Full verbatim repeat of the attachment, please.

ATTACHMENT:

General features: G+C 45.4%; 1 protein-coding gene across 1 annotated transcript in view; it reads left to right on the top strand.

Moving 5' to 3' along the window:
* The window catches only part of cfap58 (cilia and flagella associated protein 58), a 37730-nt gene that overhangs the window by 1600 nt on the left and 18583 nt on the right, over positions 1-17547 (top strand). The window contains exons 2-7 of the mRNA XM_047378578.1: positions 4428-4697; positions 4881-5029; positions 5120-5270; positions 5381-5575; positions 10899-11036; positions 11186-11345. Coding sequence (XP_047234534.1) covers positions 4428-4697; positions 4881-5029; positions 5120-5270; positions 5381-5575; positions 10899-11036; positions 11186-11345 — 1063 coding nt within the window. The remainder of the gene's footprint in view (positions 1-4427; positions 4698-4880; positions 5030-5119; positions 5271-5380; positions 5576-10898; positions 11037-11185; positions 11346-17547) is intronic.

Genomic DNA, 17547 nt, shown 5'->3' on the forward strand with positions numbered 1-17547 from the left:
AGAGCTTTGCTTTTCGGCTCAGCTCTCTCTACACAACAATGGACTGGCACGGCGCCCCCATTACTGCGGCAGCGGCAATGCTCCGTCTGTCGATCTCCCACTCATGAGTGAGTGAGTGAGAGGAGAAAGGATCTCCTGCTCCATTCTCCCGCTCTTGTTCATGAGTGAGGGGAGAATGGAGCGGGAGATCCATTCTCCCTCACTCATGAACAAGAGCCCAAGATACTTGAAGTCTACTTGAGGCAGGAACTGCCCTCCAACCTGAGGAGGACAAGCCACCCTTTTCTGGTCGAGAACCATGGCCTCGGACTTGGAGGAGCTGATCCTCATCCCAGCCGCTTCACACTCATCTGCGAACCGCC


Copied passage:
General features: G+C 45.4%; 1 protein-coding gene across 1 annotated transcript in view; it reads left to right on the top strand.

Moving 5' to 3' along the window:
* The window catches only part of cfap58 (cilia and flagella associated protein 58), a 37730-nt gene that overhangs the window by 1600 nt on the left and 18583 nt on the right, over positions 1-17547 (top strand). The window contains exons 2-7 of the mRNA XM_047378578.1: positions 4428-4697; positions 4881-5029; positions 5120-5270; positions 5381-5575; positions 10899-11036; positions 11186-11345. Coding sequence (XP_047234534.1) covers positions 4428-4697; positions 4881-5029; positions 5120-5270; positions 5381-5575; positions 10899-11036; positions 11186-11345 — 1063 coding nt within the window. The remainder of the gene's footprint in view (positions 1-4427; positions 4698-4880; positions 5030-5119; positions 5271-5380; positions 5576-10898; positions 11037-11185; positions 11346-17547) is intronic.

Genomic DNA, 17547 nt, shown 5'->3' on the forward strand with positions numbered 1-17547 from the left:
AGAGCTTTGCTTTTCGGCTCAGCTCTCTCTACACAACAATGGACTGGCACGGCGCCCCCATTACTGCGGCAGCGGCAATGCTCCGTCTGTCGATCTCCCACTCATGAGTGAGTGAGTGAGAGGAGAAAGGATCTCCTGCTCCATTCTCCCGCTCTTGTTCATGAGTGAGGGGAGAATGGAGCGGGAGATCCATTCTCCCTCACTCATGAACAAGAGCCCAAGATACTTGAAGTCTACTTGAGGCAGGAACTGCCCTCCAACCTGAGGAGGACAAGCCACCCTTTTCTGGTCGAGAACCATGGCCTCGGACTTGGAGGAGCTGATCCTCATCCCAGCCGCTTCACACTCATCTGCGAACCGCC